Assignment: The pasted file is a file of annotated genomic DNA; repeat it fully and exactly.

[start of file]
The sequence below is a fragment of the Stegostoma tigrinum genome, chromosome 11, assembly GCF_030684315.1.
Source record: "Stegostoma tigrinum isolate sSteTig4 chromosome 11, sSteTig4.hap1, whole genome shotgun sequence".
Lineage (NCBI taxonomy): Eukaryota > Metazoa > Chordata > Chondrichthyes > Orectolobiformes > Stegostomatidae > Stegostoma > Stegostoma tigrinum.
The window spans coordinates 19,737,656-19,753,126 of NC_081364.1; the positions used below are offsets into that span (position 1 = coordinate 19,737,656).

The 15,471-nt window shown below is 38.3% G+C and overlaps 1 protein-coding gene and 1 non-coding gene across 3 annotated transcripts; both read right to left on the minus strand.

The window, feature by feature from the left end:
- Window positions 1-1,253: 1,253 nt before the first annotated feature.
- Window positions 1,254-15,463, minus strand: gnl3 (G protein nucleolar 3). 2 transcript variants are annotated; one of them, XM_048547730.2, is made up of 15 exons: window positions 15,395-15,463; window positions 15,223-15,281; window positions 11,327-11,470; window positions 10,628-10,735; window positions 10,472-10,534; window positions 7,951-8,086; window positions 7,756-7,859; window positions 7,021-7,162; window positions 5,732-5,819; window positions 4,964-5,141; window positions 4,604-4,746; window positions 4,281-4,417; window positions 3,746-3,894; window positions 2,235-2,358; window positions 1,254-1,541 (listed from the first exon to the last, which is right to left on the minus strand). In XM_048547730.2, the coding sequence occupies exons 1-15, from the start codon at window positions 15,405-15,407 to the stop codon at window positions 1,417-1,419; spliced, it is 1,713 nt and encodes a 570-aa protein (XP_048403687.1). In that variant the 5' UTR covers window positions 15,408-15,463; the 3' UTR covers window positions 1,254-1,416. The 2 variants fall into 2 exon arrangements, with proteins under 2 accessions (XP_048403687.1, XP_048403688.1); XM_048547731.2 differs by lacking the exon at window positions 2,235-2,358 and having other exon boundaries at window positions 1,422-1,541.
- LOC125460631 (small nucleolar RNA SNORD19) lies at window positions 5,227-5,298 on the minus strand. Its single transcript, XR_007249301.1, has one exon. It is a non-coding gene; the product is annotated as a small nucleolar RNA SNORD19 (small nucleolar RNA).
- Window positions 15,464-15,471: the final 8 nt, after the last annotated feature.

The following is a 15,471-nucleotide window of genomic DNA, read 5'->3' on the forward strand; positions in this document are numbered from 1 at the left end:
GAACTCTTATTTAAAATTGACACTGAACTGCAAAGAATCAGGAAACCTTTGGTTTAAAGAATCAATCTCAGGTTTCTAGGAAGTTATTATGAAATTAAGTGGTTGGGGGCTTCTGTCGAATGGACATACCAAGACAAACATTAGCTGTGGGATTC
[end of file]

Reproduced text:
The sequence below is a fragment of the Stegostoma tigrinum genome, chromosome 11, assembly GCF_030684315.1.
Source record: "Stegostoma tigrinum isolate sSteTig4 chromosome 11, sSteTig4.hap1, whole genome shotgun sequence".
Lineage (NCBI taxonomy): Eukaryota > Metazoa > Chordata > Chondrichthyes > Orectolobiformes > Stegostomatidae > Stegostoma > Stegostoma tigrinum.
The window spans coordinates 19,737,656-19,753,126 of NC_081364.1; the positions used below are offsets into that span (position 1 = coordinate 19,737,656).

The 15,471-nt window shown below is 38.3% G+C and overlaps 1 protein-coding gene and 1 non-coding gene across 3 annotated transcripts; both read right to left on the minus strand.

The window, feature by feature from the left end:
- Window positions 1-1,253: 1,253 nt before the first annotated feature.
- Window positions 1,254-15,463, minus strand: gnl3 (G protein nucleolar 3). 2 transcript variants are annotated; one of them, XM_048547730.2, is made up of 15 exons: window positions 15,395-15,463; window positions 15,223-15,281; window positions 11,327-11,470; window positions 10,628-10,735; window positions 10,472-10,534; window positions 7,951-8,086; window positions 7,756-7,859; window positions 7,021-7,162; window positions 5,732-5,819; window positions 4,964-5,141; window positions 4,604-4,746; window positions 4,281-4,417; window positions 3,746-3,894; window positions 2,235-2,358; window positions 1,254-1,541 (listed from the first exon to the last, which is right to left on the minus strand). In XM_048547730.2, the coding sequence occupies exons 1-15, from the start codon at window positions 15,405-15,407 to the stop codon at window positions 1,417-1,419; spliced, it is 1,713 nt and encodes a 570-aa protein (XP_048403687.1). In that variant the 5' UTR covers window positions 15,408-15,463; the 3' UTR covers window positions 1,254-1,416. The 2 variants fall into 2 exon arrangements, with proteins under 2 accessions (XP_048403687.1, XP_048403688.1); XM_048547731.2 differs by lacking the exon at window positions 2,235-2,358 and having other exon boundaries at window positions 1,422-1,541.
- LOC125460631 (small nucleolar RNA SNORD19) lies at window positions 5,227-5,298 on the minus strand. Its single transcript, XR_007249301.1, has one exon. It is a non-coding gene; the product is annotated as a small nucleolar RNA SNORD19 (small nucleolar RNA).
- Window positions 15,464-15,471: the final 8 nt, after the last annotated feature.

The following is a 15,471-nucleotide window of genomic DNA, read 5'->3' on the forward strand; positions in this document are numbered from 1 at the left end:
GAACTCTTATTTAAAATTGACACTGAACTGCAAAGAATCAGGAAACCTTTGGTTTAAAGAATCAATCTCAGGTTTCTAGGAAGTTATTATGAAATTAAGTGGTTGGGGGCTTCTGTCGAATGGACATACCAAGACAAACATTAGCTGTGGGATTC